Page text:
What is the significance of the characters pursuing their American Dream in The Great Gatsby?

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Virtually everyone in The Great Gatsby is pursuing his or her version of The American Dream, and almost none of them achieve it.

Those from humble backgrounds such as Gatsby and Myrtle Wilson are particularly vulnerable to the Dream's intoxicating allure. It is instructive that they are both eventually destroyed...

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Virtually everyone in The Great Gatsby is pursuing his or her version of The American Dream, and almost none of them achieve it.

Those from humble backgrounds such as Gatsby and Myrtle Wilson are particularly vulnerable to the Dream's intoxicating allure. It is instructive that they are both eventually destroyed by their pursuit of what turns out to be nothing more than a fantasy.

Although Gatsby ends up being phenomenally wealthy, with a large mansion, lots of money, and a nice collection of fashionable shirts, he can never have the one thing he wants most of all: Daisy Buchanan. And the reason for this is that blood still counts for something, even in this materialistic age. Gatsby may be rich, but he's new money, not like the blue-blood Buchanans. And no matter how much money he makes, no matter how vigorous his pursuit of The American Dream, he will always be an outsider.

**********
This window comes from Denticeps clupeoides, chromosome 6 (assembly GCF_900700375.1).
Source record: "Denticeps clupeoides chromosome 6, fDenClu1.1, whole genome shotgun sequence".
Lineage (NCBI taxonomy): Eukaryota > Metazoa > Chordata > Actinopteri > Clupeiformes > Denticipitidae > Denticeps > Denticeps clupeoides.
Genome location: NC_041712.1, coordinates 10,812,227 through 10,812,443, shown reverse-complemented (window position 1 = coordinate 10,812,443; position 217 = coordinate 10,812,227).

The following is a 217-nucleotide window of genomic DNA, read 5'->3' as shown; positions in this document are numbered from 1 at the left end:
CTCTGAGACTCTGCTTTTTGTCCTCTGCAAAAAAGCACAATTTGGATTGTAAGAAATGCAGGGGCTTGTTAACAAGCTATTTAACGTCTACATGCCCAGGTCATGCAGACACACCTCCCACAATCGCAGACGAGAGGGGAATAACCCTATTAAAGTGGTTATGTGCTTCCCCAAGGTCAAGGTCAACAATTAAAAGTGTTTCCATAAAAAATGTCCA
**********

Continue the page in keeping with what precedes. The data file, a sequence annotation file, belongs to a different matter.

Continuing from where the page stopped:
Myrtle Wilson is also pursuing The American Dream by hooking up with Tom Buchanan. Her affair with this scion of an elite East Egg family has given her a tantalizing glimpse into how the other half lives. Myrtle is so overcome by her obsession with The American Dream, with getting out of the Valley of Ashes once and for all, that she's deluded herself into thinking that she'll soon be the next Mrs. Buchanan. But like Gatsby, she has no chance whatsoever of being accepted by the old money elite.

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